28:45
That is awesome. Nobody has said that before like that.

28:48
No, they haven’t. And in fact, it makes perfect sense, because it’s not like and Sylvia said this earlier, it’s normal for us to have reactive oxygen species, right. But in small amounts, what do tannins do, they keep us from having too much. So you’re saying it’s not eliminating all of the quote unquote, bad bacteria, it’s more or less delivering balance, where we need balance

29:12
is a modulation.

29:14
That’s beautiful. It’s allowing mother nature to do what it’s what it wants to you. We hinted at it at the beginning of the show, but what happens in the pharmaceutical industry is they go, Oh, we want this molecule, let’s make a drug out of this tiny molecule and not taking into account that when you give the body what it wants, it will use what it needs to make sure that it keeps you in balance.

29:37
Yeah, I think that the great thing about the extra toe I’m working with from siba team is that they are Phyto complex. We are not working with just one specific molecule. We are working with a group of molecules so we have multiple action and multiple effect.

29:59
Let’s say you have I have a paper on this specifically and and it really, really piqued my interest. And the reason is because you illustrated and then essentially gave the How to on why a larger parent molecule, which basically would have more of these smaller polyphenols is actually what your body wants, because simply, it begins to pull apart the polyphenols as it needs to use them. Is that is that right? Is that how Am I understanding that correctly?

30:31
Yeah, yeah, it’s correct. and here we can find it another super characteristic often is because we can see that they could art at a local level in the InDesign as big molecule. And these big molecules are the molecules that are that are going into in contact with with a good microbiota. But when they are metabolized, they could give form to smaller metabolites. And these modern metabolites are the responsible doses possible of the systemic effects. Okay. They could pass them through the intestinal barrier, and then extra day they fashion and system 11 in the audience, there isn’t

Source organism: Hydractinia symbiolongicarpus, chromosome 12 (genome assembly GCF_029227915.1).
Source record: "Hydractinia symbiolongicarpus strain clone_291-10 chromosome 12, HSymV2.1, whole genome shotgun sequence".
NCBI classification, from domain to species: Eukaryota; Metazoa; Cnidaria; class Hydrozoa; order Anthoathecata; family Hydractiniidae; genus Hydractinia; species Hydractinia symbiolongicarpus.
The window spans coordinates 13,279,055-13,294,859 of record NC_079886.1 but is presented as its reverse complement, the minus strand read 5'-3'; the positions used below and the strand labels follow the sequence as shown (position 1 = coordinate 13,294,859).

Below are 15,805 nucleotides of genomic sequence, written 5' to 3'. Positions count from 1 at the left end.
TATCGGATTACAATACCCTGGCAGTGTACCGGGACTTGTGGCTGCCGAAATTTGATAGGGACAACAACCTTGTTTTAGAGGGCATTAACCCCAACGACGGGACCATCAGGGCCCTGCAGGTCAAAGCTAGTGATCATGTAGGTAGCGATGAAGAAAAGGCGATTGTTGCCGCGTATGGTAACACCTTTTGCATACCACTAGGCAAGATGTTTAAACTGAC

31:19
that kind of what you called post biopsies. So

31:20
yeah, that’s we’re referring to those metabolites as post biotics. So it’s the post biotic or the metabolites or the break? Absolutely. So can you do me a favor? I’m, can you explain, I don’t know if you can see that. But your little summary, the diagram, but this is what’s so cool. And this is what separates Silvia from everybody else, she developed this super eloquent model, can you explain what you did with this, because it’s so neat. With in vitro digestion?

31:58
Well, the in vitro digestion and fermentation are two basic steps. First of all, we have the digestion. In this case, we are mimicking what happened, what’s happening in the mouse in the stone much and during this time, we mimic the temperature pH, enzymatic condition that we find in the in the mouth, and then in so much and then in time, okay, then what we obtain from the digestion we take apart, and we put it in contact with the microbiota within inoculum. And then we’ll add a permanent state. And then from that, we obtain our sample that we are going to study. So from from these records, we have a resembling matters of that of the human digestion.

33:06
So in your diagram, so cool, you mixed one to one in the oral phase with salivary fluid, salivary amylase at a certain pH, then you mix it in the gastric phase with gastric fluid pepsin. So a digestive enzyme at a certain Ph. And then in the intestinal phase, you mixed it with intestinal fluid, including pancreatic fluids, like trypsin, and bile, that’s fantastic. So all three phases of digestion, then you separated those, and you took one of them, and then you fermented it, to show what happens in the colon.

33:41
So this part is very important, which is is important to us. And we wrote a paper, I think, in a few days will be published in, in natural protocols.

33:55
That’s incredible. So then you took this fermented you first of all, you took the digestion part, and then you analyze that and then you took the fermented part, you analyzed it, when you say analyzed it, what did you do to analyze it?

34:10
Well, we could perform every type of analysis, I dedicated my studies about the antioxidant activity of of tannins, just to see how can the digestion and then the fermentation could affect the antioxidant activity exerted by by by tannins, and then I try to understand how these big molecules could be metabolized by our body. So how the structures could be affected by the action of the enzyme enzymes or digestive enzymes and then how these molecules could be affected by the action of the gut microbiota.

34:59
Okay. Makes sense. So essentially, she was just trying to show the what’s going to happen all the way through the entire phase of having a polyphenol.

35:08
Yeah. Which is so cool because nobody has done this yet, looking at the literature, this is the one thing that I’ve wanted to see for so long. What happens with these large tannins through digestion and through fermentation? So after fermentation? What did you notice? Like What Did you see when these large building blocks were digested and then fermented?

35:31
Well, after digestion, and it was a bit surprising that the large molecules, they’re still there. But then, after the action of that gut microbiota, we could have said that a lot of small molecules a small metabolized were forming, thanks to the action of the of the of the bacteria bacteria. Okay. Yeah. So we could see the formation of smaller molecules, typical from the idealized Bhutanese or from the combat standings. So we will see an increase in the presence of Corsetti in a gcg, galley kassig, or ellagic acid.